17 May 2012

Greatly exaggerated

The big problem I had with BrewDog's IPA Is Dead series last year was that they overdid things. Intended to show off the flavour and aroma characteristics of individual hop varieties, I found them for the most part too bitter, too harsh, with the hops shouting so loudly that what they had to say ended up incoherent. So I was slightly trepidatious when I approached this year's edition. The alcohol has been toned down somewhat for 2012, to just 6.7% ABV from 7.5. But the IBUs are still up at 75 across the board. There's no tax on bitterness, I guess. The hop varieties this year are Challenger, Galaxy, Motueka and HBC, representing England, Australia, New Zealand and the US respectively.

As with last year, I set up a blind tasting to find my favourite, free of any prejudices. HBC is an experimental variety so I had no idea what to expect from it, only that new-breed US hops tend to be highly citric. Challenger I've brewed with plenty of times and I enjoy its subtle spicy grassiness. Motueka I've found a bit medicinal in the handful of beers I've tasted with it, and Galaxy I'm a big fan of: I love the juicy mandarin character it imparts.

So, eyes down for the full house...

It was very much a game of two halves with this lot. Though they all poured the same clear orange colour they divided themselves in half instantly with their aromas. Beer 1 had merely a trace of pith on the nose while beer 2 just showed the ghostly slops of an old drip tray. Beer 3 had the biggest aromatic impact -- oranges turning to sharp plasticine -- while beer 4 got it just right: proper zing and a touch of the artificial fruit of lurid chewy '80s sweets: what I'm after in a hop-forward beer.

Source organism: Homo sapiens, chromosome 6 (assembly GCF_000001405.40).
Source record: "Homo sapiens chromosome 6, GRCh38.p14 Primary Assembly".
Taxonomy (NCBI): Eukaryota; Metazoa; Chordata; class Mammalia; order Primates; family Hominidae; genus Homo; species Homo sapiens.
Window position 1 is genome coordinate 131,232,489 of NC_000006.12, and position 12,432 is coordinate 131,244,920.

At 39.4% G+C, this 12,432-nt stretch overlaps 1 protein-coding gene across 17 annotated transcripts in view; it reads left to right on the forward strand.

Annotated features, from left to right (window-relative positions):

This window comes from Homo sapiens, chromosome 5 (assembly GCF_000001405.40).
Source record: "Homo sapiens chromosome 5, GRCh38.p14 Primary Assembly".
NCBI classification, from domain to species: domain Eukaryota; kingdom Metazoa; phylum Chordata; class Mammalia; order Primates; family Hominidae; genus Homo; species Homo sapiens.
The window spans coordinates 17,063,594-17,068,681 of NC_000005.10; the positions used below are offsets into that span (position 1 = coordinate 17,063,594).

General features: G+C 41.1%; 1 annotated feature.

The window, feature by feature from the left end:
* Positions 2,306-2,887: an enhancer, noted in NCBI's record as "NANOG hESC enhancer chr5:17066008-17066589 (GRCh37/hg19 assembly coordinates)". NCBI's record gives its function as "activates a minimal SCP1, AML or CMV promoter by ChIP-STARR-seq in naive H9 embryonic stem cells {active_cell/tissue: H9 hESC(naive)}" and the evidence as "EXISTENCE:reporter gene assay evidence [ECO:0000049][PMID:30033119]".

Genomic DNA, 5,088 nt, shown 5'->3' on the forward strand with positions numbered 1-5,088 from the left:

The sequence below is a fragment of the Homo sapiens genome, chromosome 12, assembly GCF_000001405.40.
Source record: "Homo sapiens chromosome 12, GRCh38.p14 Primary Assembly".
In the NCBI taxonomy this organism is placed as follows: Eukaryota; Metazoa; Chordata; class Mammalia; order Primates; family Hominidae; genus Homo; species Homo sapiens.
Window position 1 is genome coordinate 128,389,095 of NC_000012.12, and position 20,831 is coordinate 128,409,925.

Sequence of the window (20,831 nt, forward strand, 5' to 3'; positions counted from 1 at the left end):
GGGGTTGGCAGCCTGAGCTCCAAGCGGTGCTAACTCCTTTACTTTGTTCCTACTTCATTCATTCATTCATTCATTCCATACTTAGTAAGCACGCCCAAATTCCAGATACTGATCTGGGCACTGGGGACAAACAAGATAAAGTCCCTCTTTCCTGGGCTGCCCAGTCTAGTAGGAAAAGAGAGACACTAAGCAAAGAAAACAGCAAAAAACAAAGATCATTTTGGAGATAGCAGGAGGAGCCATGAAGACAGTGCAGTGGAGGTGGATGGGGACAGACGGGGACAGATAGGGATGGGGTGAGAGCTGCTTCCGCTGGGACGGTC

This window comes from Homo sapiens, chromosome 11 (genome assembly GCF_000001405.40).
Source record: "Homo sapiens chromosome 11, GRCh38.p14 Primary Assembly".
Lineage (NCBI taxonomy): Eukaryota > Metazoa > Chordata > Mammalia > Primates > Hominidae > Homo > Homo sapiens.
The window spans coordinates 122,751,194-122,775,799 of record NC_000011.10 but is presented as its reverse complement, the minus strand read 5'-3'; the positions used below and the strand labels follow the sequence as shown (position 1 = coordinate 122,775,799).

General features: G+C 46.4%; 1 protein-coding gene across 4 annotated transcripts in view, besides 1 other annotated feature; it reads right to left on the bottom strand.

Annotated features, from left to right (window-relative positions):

And this theme continued when I began tasting. Beer 1 was thick and oily with a bitterness that lingered long after swallowing. Spicy rather than fruity, with just a hint of grass, it ticked enough boxes for me to decide this was Challenger. In fact, this was Motueka. Once that was revealed, of course I could taste the hallmark eucalyptus notes. Of course. While it was near bottom in my estimation, this was the wife's favourite out of the four.

Sloppy number 2 made very little effort as far as flavour is concerned. Stale and cardboardy with just a harsh waxy finish, it was simultaneously bland and unpleasant. I pegged it as Motueka, but this one turned out to be the Challenger.

Beers 3 and 4 were clear reminders that I was drinking BrewDog: big dank flavours, heady and resinous with just a little bit of that funk I associate with Simcoe. 3 was the more fun and frivilous of the two: an enjoyable fruit zest that doesn't take itself too seriously or try to dominate the conversation. I reckoned this was Galaxy and I was right.

Which just leaves HBC at number 4. While I enjoyed this, it had just too much of an acid burn in amongst the mouth-watering jaffa to have the beatings of the Galaxy. I did guess the variety right by elimination, though.

Though I don't have a set of all eight in front of me, I do think this year's are an improvement on 2011: the individual characteristics were more, well, individual than before. I still think they could do with reducing the bittering levels substantially and give those aromas a boost, however.

Until next year...

3 comments:

  1. Interesting. I guessed Challenger from your "slops" description -- a hop we've brewed with and found underwhelming. Tea-like is the phrase that springs to mind. Yet to have a beer with Galaxy where we could really pick it out.

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    1. Think I'll shelve my own single-hop Challenger, then. I seem to have loads of it in the freezer for some reason.

      I doubt I could spot Galaxy totally blind. It reminds me a lot of Amarillo in its orangeyness. Trouble Brewing's scaled-up homebrew competition winner last year was a single-hop Galaxy pale ale and was gorgeous.

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  2. Anonymous7:28 p.m.

    Drop this over on http://www.reddit.com/r/beerreviews

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